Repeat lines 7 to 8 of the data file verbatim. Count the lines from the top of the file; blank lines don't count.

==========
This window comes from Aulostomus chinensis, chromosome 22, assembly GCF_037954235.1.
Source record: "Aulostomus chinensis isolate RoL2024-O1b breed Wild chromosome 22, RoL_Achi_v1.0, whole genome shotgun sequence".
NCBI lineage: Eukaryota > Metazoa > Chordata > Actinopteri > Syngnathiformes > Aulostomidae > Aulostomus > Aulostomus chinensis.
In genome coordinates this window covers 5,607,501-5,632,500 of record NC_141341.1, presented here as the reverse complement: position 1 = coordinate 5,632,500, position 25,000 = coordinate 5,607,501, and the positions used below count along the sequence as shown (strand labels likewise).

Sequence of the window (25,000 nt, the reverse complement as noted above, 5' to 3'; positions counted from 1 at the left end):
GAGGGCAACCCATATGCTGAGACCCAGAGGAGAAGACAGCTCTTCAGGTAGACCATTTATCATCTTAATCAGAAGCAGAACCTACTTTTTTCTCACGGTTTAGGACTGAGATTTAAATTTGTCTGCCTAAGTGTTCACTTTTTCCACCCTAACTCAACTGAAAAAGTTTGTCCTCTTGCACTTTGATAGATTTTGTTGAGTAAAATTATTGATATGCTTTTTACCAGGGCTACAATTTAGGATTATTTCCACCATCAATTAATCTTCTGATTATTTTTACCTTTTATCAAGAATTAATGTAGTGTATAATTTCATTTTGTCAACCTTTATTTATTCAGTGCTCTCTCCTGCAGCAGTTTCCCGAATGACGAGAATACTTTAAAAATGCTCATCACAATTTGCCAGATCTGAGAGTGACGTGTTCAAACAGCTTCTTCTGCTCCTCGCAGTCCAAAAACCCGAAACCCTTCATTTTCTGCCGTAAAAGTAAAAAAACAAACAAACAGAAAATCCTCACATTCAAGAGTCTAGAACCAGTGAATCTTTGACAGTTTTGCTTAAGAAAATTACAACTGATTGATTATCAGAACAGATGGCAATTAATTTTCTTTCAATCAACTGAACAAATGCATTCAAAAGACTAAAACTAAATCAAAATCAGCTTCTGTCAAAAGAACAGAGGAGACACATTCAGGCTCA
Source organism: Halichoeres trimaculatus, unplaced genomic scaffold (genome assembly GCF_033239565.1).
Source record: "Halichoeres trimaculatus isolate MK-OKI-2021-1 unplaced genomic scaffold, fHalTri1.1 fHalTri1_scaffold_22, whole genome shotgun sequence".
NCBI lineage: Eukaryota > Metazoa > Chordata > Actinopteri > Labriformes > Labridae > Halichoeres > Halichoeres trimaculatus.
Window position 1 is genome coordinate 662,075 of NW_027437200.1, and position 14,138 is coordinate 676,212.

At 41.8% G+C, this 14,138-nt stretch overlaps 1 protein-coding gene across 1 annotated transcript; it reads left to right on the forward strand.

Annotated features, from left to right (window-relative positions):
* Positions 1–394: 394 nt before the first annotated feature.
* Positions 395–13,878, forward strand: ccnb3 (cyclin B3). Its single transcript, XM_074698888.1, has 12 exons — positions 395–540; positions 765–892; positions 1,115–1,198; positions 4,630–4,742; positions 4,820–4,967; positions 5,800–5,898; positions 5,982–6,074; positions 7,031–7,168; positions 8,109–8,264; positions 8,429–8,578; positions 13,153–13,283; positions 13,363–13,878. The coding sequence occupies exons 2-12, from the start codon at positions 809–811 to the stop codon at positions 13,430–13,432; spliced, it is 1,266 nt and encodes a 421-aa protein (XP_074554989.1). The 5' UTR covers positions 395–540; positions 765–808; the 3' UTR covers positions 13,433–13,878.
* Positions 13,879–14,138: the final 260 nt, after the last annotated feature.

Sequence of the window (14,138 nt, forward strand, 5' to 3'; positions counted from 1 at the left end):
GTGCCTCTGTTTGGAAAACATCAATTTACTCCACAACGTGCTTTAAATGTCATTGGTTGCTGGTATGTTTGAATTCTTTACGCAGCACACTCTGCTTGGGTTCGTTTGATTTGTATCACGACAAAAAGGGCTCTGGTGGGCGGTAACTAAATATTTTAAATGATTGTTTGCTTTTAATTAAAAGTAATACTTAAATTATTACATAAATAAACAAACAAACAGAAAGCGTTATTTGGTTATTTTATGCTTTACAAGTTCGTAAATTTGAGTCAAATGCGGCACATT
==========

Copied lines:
Source organism: Halichoeres trimaculatus, unplaced genomic scaffold (genome assembly GCF_033239565.1).
Source record: "Halichoeres trimaculatus isolate MK-OKI-2021-1 unplaced genomic scaffold, fHalTri1.1 fHalTri1_scaffold_22, whole genome shotgun sequence".